Download larger image (TIF File)

Hg in dam blood. We compared the logarithm of Hg levels (total, inorganic, and organic) in blood on GD18 across groups, separately by experiment, as shown in Figure 1. We found significant differences among the groups (p < 0.0001 for total, inorganic, and organic Hg) in both experiments. Two-way ANOVA with interactions showed that in experiment 1, the interactions between MeHg and Hg vapor were significant for all three outcomes (p = 0.0006 for total Hg, p = 0.002 for inorganic Hg, and p = 0.0002 for organic Hg, each for a 3 df test). In experiment 2, the interactions were significant for inorganic Hg (p < 0.0001) but not for total or organic Hg. MeHg was a very strong predictor of total, inorganic, and organic Hg in both experiments (p < 0.001). With the exception of inorganic Hg in experiment 2, Hg vapor did not affect Hg levels.

Figure 1: Concentrations (mean ± SD) of organic Hg (A and C)         and inorganic Hg (B and D) in dam blood on GD18 from experiment 1         (A and B) and experiment 2 (C and D).

Figure 1

Concentrations (mean ± SD) of organic Hg (A and C) and inorganic Hg (B and D) in dam blood on GD18 from experiment 1 (A and B) and experiment 2 (C and D).

Download larger image (TIF File)

Hg in pup brain. Total, inorganic, and organic Hg levels in pup brains for each group are summarized in Tables 4 and 5. Figure 2 shows the observed (points) and fitted values (lines) of organic Hg in pup brain, where both the brain levels and the MeHg dose are on the logarithmic scale. The vapor and no-vapor points are offset slightly in Figure 2A for clarity. We found an interaction of MeHg and Hg vapor on organic brain Hg (p < 0.0001; Figure 2A). Among animals exposed to Hg vapor, the predicted levels of brain organic Hg were larger among animals not exposed to MeHg, but organic Hg levels rose less steeply with increasing MeHg exposure compared with those in animals not exposed to Hg vapor. Figure 2B shows the relationship between organic brain Hg and Hg vapor, separately by MeHg concentration. As Figure 2 illustrates, organic brain Hg was very strongly predicted by MeHg dose.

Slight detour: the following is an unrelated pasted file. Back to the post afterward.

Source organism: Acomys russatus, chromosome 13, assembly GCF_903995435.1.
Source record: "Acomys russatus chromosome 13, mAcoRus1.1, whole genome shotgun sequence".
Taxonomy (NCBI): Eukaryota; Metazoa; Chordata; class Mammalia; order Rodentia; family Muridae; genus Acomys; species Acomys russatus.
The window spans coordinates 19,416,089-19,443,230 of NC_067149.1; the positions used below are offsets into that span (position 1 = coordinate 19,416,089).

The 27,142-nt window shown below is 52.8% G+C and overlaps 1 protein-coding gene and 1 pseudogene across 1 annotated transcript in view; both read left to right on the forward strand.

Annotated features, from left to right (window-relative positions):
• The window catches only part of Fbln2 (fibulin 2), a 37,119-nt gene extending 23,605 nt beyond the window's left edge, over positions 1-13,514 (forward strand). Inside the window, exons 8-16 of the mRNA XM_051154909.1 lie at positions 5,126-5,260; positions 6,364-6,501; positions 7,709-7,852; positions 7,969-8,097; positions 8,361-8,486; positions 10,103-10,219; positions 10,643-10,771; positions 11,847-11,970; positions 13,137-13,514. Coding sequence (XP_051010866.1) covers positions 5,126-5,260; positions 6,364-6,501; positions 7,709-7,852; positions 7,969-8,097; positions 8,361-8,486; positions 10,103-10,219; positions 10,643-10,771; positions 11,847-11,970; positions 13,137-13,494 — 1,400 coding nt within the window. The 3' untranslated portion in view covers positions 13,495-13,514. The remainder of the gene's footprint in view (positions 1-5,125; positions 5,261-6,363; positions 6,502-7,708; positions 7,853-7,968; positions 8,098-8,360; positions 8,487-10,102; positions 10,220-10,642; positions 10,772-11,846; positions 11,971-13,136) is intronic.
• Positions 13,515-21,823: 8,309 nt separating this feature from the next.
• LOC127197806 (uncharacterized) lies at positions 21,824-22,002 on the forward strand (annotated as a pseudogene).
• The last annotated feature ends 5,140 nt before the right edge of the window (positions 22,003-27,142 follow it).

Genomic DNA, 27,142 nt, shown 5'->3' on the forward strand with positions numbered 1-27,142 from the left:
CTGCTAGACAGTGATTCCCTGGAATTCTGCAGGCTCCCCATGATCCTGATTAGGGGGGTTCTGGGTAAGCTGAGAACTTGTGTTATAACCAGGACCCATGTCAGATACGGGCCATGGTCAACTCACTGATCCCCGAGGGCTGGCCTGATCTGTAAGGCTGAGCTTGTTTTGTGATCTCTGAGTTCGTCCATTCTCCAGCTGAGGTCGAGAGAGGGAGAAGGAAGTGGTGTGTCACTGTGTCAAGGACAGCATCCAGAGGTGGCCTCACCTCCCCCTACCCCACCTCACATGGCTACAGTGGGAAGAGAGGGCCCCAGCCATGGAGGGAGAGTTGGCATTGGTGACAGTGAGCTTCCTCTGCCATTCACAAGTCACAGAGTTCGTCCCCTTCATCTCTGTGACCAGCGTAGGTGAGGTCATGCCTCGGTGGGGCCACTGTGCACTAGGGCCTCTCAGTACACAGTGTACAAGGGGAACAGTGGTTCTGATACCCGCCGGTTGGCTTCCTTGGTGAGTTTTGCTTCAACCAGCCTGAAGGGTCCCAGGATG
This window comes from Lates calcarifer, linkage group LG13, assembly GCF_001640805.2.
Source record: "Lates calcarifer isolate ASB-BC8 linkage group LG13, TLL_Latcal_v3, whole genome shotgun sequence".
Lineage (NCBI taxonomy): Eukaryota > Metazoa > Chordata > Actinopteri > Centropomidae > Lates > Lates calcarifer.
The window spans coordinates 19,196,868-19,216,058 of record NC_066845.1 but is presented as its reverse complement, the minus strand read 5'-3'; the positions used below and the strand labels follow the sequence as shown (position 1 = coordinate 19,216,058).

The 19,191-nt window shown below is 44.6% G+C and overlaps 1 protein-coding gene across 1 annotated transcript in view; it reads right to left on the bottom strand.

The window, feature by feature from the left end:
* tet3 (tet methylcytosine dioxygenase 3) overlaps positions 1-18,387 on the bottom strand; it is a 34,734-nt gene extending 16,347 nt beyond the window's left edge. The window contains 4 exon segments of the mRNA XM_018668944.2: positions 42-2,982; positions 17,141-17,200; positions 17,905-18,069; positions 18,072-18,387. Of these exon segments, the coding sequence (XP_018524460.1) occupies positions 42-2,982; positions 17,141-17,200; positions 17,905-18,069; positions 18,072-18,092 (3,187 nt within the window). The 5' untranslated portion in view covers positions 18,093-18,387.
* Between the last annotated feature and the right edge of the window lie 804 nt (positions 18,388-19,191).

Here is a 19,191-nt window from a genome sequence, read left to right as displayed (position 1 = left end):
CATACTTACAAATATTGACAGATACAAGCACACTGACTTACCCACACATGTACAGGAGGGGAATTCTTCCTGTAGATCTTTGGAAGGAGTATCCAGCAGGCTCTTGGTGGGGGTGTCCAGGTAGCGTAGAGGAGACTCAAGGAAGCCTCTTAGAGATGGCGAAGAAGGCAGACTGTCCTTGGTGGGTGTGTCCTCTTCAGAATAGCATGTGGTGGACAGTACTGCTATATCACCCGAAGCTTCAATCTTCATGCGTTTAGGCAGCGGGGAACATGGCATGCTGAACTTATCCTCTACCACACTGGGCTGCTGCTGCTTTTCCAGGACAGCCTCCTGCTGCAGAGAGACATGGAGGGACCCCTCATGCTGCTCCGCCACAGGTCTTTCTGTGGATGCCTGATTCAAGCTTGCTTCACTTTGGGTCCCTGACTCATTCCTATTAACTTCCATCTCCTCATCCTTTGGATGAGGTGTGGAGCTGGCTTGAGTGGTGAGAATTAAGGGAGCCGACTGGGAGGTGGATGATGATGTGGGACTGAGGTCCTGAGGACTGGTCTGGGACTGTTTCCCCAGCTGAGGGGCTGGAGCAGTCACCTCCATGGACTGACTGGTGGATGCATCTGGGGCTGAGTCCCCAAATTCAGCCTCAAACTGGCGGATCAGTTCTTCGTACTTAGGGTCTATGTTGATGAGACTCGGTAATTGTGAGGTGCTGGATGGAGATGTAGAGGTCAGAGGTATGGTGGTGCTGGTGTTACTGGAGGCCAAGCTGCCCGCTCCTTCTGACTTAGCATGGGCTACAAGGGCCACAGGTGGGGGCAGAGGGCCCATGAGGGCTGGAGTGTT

Table 4: Total, inorganic, and organic Hg concentrations         (mean ± SD) in pup brain on PND4 in experiment 1.

Table 4

Total, inorganic, and organic Hg concentrations (mean ± SD) in pup brain on PND4 in experiment 1.

Download larger image (TIF File)

Table 5: Total, inorganic, and organic Hg concentrations         (mean ± SD) in pup brain on PND4 in experiment 2.

Table 5

Total, inorganic, and organic Hg concentrations (mean ± SD) in pup brain on PND4 in experiment 2.

Download larger image (TIF File)

Figure 2: Organic Hg in pup brain on PND4 by log scale of MeHg (A)         and absolute value of Hg vapor (B). Data points show individual pups. The         fitted values in (A) exhibit a clear linear relationship between the         logarithm of organic Hg brain levels and the logarithm of MeHg dose. The interaction         allows the slope relating MeHg dose to organic brain Hg outcome to differ for Hg         vapor–exposed compared with non-Hg vapor–exposed pups. Interaction of MeHg and Hg         vapor on organic Hg values, p < 0.0001; organic brain Hg is strongly         predicted by MeHg dose.

Figure 2

Organic Hg in pup brain on PND4 by log scale of MeHg (A) and absolute value of Hg vapor (B). Data points show individual pups. The fitted values in (A) exhibit a clear linear relationship between the logarithm of organic Hg brain levels and the logarithm of MeHg dose. The interaction allows the slope relating MeHg dose to organic brain Hg outcome to differ for Hg vapor–exposed compared with non-Hg vapor–exposed pups. Interaction of MeHg and Hg vapor on organic Hg values, p < 0.0001; organic brain Hg is strongly predicted by MeHg dose.